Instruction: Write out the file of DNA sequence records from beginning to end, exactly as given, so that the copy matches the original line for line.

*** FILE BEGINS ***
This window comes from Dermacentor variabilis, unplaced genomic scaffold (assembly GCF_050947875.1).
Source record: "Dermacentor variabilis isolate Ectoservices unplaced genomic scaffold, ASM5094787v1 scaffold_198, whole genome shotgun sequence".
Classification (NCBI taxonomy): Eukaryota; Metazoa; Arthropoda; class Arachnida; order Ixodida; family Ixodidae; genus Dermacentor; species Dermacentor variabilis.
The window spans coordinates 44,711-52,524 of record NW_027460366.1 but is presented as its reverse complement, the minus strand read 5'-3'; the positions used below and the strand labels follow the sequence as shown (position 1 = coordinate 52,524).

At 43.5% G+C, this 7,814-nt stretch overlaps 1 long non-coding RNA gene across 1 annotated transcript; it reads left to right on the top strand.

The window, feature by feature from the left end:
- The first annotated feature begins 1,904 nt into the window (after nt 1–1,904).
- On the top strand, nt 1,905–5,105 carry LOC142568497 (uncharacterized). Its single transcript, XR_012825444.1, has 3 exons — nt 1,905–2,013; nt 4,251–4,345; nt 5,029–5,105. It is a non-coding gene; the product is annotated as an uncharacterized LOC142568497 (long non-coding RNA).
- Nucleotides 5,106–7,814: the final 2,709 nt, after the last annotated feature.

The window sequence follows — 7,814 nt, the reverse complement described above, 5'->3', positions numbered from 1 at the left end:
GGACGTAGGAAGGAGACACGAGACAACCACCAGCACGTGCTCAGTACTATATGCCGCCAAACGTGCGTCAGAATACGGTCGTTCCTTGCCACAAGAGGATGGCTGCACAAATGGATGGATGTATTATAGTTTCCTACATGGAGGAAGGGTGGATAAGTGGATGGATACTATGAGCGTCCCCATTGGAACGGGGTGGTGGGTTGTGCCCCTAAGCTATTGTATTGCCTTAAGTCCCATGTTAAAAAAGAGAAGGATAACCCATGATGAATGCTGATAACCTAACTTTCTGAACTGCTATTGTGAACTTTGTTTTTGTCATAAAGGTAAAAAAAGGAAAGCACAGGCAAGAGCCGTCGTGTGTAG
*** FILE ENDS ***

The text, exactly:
This window comes from Dermacentor variabilis, unplaced genomic scaffold (assembly GCF_050947875.1).
Source record: "Dermacentor variabilis isolate Ectoservices unplaced genomic scaffold, ASM5094787v1 scaffold_198, whole genome shotgun sequence".
Classification (NCBI taxonomy): Eukaryota; Metazoa; Arthropoda; class Arachnida; order Ixodida; family Ixodidae; genus Dermacentor; species Dermacentor variabilis.
The window spans coordinates 44,711-52,524 of record NW_027460366.1 but is presented as its reverse complement, the minus strand read 5'-3'; the positions used below and the strand labels follow the sequence as shown (position 1 = coordinate 52,524).

At 43.5% G+C, this 7,814-nt stretch overlaps 1 long non-coding RNA gene across 1 annotated transcript; it reads left to right on the top strand.

The window, feature by feature from the left end:
- The first annotated feature begins 1,904 nt into the window (after nt 1–1,904).
- On the top strand, nt 1,905–5,105 carry LOC142568497 (uncharacterized). Its single transcript, XR_012825444.1, has 3 exons — nt 1,905–2,013; nt 4,251–4,345; nt 5,029–5,105. It is a non-coding gene; the product is annotated as an uncharacterized LOC142568497 (long non-coding RNA).
- Nucleotides 5,106–7,814: the final 2,709 nt, after the last annotated feature.

The window sequence follows — 7,814 nt, the reverse complement described above, 5'->3', positions numbered from 1 at the left end:
GGACGTAGGAAGGAGACACGAGACAACCACCAGCACGTGCTCAGTACTATATGCCGCCAAACGTGCGTCAGAATACGGTCGTTCCTTGCCACAAGAGGATGGCTGCACAAATGGATGGATGTATTATAGTTTCCTACATGGAGGAAGGGTGGATAAGTGGATGGATACTATGAGCGTCCCCATTGGAACGGGGTGGTGGGTTGTGCCCCTAAGCTATTGTATTGCCTTAAGTCCCATGTTAAAAAAGAGAAGGATAACCCATGATGAATGCTGATAACCTAACTTTCTGAACTGCTATTGTGAACTTTGTTTTTGTCATAAAGGTAAAAAAAGGAAAGCACAGGCAAGAGCCGTCGTGTGTAG